Forks Solution

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Description

Objective: To understand fork, exec, and pipes.

This document should help you with Making a Makefile.docx

Example program and data: hw3example.zip which will only work on Linux. To unzip, type “unzip hw3example.zip” (NOTE: you only need to include wall or CPU time in your program.)

The idea is for you to create a program that reads a binary random access file and finds the min and max. Your program will either use one process or it will use four processes (parallel computing) to achieve the answer. In order for your forked processes to work they must use pipes.

Instructions:

– Create at least two c programs to complete the following:

– From the command prompt the user will run the following: “hw3 numForks fileName”

– “numForks” can only be “1” or “4” – it indicates the number of processes that will be run.

– “fileName” is the name of the binary random access file that will be used, generated by a program below.

– If “1” is entered then the program calls exec on another c program that will return the max and min of the file to the user.

– if “4” is entered then the program calls fork an appropriate number of times and calls exec on another program the appropriate times and ways and will return the max and min of the file to the user. Your program will need to use pipes to communicate between forked processes.

– Regardless of “1” or “4” being entered, the program will report how much time it took to process the file.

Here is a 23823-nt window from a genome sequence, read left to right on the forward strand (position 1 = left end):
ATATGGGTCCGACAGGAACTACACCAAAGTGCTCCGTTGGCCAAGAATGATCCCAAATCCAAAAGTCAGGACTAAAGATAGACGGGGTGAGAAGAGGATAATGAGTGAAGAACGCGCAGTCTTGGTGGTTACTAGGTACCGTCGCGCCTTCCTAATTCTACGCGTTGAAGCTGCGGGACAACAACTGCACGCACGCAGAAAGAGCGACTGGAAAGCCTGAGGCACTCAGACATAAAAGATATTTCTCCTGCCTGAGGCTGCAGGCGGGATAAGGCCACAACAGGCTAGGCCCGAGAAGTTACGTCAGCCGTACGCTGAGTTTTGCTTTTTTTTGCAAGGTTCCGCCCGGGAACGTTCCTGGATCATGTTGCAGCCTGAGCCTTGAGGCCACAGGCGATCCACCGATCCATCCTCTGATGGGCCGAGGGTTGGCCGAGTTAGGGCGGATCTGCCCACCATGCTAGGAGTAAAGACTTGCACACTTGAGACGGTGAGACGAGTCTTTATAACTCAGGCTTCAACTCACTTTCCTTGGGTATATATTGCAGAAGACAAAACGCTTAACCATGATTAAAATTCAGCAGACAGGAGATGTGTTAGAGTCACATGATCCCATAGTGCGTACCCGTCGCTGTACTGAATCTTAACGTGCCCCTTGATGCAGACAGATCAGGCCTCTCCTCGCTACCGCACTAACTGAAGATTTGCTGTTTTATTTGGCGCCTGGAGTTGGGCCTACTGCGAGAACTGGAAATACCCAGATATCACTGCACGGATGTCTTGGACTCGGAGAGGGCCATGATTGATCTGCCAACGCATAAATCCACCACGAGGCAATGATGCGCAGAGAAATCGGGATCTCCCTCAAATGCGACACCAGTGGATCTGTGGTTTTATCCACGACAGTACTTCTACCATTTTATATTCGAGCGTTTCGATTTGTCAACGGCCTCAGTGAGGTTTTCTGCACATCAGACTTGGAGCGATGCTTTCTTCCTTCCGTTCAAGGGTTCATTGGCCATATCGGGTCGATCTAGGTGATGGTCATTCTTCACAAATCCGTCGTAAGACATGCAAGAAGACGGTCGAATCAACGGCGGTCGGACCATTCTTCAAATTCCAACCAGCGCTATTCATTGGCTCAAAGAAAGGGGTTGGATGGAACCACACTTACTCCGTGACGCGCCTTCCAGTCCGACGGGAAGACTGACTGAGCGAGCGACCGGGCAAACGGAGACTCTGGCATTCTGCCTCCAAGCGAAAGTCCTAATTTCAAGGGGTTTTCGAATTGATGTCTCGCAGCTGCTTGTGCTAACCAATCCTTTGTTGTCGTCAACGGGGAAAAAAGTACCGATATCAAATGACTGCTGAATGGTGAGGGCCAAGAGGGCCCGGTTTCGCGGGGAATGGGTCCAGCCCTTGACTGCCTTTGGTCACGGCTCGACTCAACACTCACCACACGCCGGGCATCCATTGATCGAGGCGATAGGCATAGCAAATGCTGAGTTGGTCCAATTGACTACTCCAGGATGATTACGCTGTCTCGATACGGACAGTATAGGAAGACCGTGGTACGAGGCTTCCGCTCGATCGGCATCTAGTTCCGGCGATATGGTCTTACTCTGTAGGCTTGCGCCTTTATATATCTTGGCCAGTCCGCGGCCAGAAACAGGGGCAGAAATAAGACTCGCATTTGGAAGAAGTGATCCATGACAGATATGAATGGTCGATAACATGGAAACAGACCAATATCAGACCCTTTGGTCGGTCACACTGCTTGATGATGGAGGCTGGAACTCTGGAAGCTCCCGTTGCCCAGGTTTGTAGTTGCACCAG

– When the program runs your name is printed out.

– The first c program will take care of the command line arguments and possibly deal with forking.

– A second c program will actually figure out the min and max from the file.

– A third, fourth, fifth, etc. c programs may be created, but use caution to not confuse yourself.

– Create a Makefile that compiles all of your c programs when the user types ‘make’ from the command prompt. If your programs do not compile with ‘make’ then you get zero points.

The grader will create a random access binary file that he will use for grading all assignments. The code that he will use is at the bottom of this page.

### Deliverable:

Zip up all you files, including the Makefile, and submit it to Canvas by the due date.

Tips:

– Start early.

– Get the write program (see below) working first

– Get the read program (see below) working next.

– Make the minMax program.

– Get the Makefile to work.

– Get exec to work.

– Get fork to work.

– Learn. Live. Love. 🙂

Note 1:

We will be using Linux as the target grading system. However, You may use other environments for development, but they may not work the same as your Linux virtual machine.

Note 2:

The input file size is not determined. The grader may have 5 numbers in the file or five trillion.

The code used for generating the file:

“`c

/*

* This file generates a binary output file containing integers. It

* requires the output filename as a parameter and will take an

* argument indicating the number of values to generate as input.

*/

#include <stdio.h>

#include <stdlib.h>

#include <string.h>

#include <time.h>

#define BIAS 0 // a bias value added to the numbers to “bias” the file

// contents to provide an offset to the min and max

int main(int argc, char * argv[]) {

const char * filename; // name of the output file

FILE * ft; // file handle for output file

int numtogen = 1000000; // default is to generate 1,000,000 numbers

int randomnum, i; // variables used in the loop generating numbers

if (argc<2) { // not enough arguments, need output file name

printf(“Usage: gendata <filename> [number of numbers]\n”);

return 1;

}

if (argc == 3) // optional third argument for number of numbers

numtogen = atoi(argv[2]);

filename=argv[1]; // use the filename entered to store numbers

srand(time(NULL)); // seed the random number generator